New Family First Service to Support Children with Brain Injury
Brain Injury Matters received £700,000 to work with Belfast Health & Social Care Trust on the five-year Family First project. It will offer intensive support to children under 12 with acquired brain injury and their families across Northern Ireland. It is one of five projects awarded funding totalling £3,387,105 million today.
Fiona McCabe, Chief Executive of Brain Injury Matters, said: “Acquired brain injury can be caused by a variety of things – a fall, a car accident, through a stroke or through an infection or an illness like meningitis. The effects can be very different depending on the person.
“They can have problems with organising and problem solving and everyday tasks. There can also be emotional issues such as mood swings, apathy and irritability. Because inhibitions can be lowered, they may encounter social problems. This is particularly difficult for a child and their family, especially if issues only become apparent some time after the injury and outwardly children appear fine.
“Families in these situations need the right support as without it they can fall apart. Parents may feel guilt and blame themselves for their child’s brain injury. Because there is understandably focus on the child with the acquired brain injury, their brother and sisters may feel confused and excluded. All this puts pressure on the family unit and can make the child’s rehabilitation all the more difficult.”
Ms McCabe said the Family First project will include one-on-one and group support and training, and activities to promote independence, interpersonal skills and development. There will also be an online support forum with the aim of creating stronger families.
“Our rehabilitation team will work with families in their homes and in community venues to ensure the child’s needs are met and the family remains strong, we are grateful to Big Lottery Fund NI for this support” she added
Anita Gulbe’s daughter Sara, 19, had to learn to do everything again after she suffered a brain tumour as a child in her native Latvia. She was successfully treated, but ten years on she has been left with issues including memory problems and sight and hearing loss. The family now live in Dungannon after coming to Northern Ireland five years ago.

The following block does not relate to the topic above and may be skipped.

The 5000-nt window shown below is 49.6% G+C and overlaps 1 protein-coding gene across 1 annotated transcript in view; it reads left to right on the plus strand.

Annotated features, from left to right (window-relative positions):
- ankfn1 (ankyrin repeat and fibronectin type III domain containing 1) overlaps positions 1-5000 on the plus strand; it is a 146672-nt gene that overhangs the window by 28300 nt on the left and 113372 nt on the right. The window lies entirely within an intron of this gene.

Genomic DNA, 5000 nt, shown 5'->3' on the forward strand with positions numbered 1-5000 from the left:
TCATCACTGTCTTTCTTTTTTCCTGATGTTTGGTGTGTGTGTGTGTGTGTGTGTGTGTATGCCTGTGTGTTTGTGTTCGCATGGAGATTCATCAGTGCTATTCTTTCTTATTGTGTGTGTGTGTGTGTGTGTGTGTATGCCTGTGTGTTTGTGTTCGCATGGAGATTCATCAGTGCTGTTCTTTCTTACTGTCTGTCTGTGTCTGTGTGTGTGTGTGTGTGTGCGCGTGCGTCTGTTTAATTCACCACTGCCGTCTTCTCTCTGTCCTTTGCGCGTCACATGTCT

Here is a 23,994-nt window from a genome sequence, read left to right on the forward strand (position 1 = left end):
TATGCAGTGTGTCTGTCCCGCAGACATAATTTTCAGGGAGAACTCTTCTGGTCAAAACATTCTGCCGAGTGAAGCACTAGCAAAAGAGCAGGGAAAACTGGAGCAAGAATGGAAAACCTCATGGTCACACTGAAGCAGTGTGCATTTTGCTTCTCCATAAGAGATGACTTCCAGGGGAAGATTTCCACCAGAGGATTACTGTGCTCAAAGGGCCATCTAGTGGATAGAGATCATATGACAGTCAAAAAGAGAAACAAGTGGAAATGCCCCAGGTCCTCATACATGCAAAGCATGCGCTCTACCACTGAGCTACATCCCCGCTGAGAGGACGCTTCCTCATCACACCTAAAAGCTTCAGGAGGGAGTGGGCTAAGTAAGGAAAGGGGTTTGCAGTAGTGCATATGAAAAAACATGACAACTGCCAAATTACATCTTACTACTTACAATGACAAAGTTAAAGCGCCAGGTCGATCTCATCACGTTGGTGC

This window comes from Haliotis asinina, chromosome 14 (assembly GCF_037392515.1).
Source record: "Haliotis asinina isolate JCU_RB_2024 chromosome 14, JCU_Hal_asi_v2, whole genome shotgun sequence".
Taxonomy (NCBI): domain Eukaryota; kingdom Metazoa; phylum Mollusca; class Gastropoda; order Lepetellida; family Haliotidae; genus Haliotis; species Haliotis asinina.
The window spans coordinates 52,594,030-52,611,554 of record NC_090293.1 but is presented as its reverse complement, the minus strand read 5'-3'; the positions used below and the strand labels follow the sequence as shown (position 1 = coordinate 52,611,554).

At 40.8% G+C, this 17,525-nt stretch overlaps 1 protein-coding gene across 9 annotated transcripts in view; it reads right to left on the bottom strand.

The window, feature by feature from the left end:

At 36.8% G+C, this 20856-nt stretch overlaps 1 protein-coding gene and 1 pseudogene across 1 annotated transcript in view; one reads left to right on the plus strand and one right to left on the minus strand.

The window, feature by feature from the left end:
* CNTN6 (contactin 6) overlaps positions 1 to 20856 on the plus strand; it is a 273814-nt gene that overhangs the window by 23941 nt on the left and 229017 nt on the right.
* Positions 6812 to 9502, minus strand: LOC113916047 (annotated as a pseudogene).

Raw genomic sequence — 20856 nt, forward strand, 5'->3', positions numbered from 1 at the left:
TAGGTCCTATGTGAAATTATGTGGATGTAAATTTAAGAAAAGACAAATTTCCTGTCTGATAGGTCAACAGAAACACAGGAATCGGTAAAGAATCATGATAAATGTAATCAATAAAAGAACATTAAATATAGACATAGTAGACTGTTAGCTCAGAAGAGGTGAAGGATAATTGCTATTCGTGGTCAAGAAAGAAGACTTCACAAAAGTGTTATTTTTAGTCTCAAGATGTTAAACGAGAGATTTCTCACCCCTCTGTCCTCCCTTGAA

Anita said: “Sara was a very good student at school – first in her class in Maths. She lost all of that because she needed a long time to recover. She went back to school but it was hard for her because she was different and was targeted by bullies. Emotionally she’s affected – she sometimes cries very easily.”
Anita, her husband Atvars and their other five children rallied around Sara. But Anita admitted it has been hard for them.
“It affected the family very much. My eldest child Kasper, 25, was a teenager at the time and he understood how serious it was. But my other children were too young to understand. They tried to be happy but they felt lost. They didn’t know how to react to Sara.”
Since moving to Northern Ireland, Sara has received support through Brain Injury Matters’ Younger Person’s Network programme, which is also funded by the Big Lottery Fund. Anita said it has made all the difference to Sara. She is now studying travel and tourism at South West Regional College in Omagh and is also a budding artist.
“She meets other people like her who have been affected by brain injury. That has made her more confident because she is not the only one who is different,” she said.
“They teach Sara how to live with things like memory loss – techniques like making notes. She is more independent. It’s made a really big difference to her and to the whole family – we are at peace that she will be OK.
Anita added: “This new project is great because it will help families with younger children. There was nothing like that for us when Sara became ill in Latvia. It will help keep families strong.”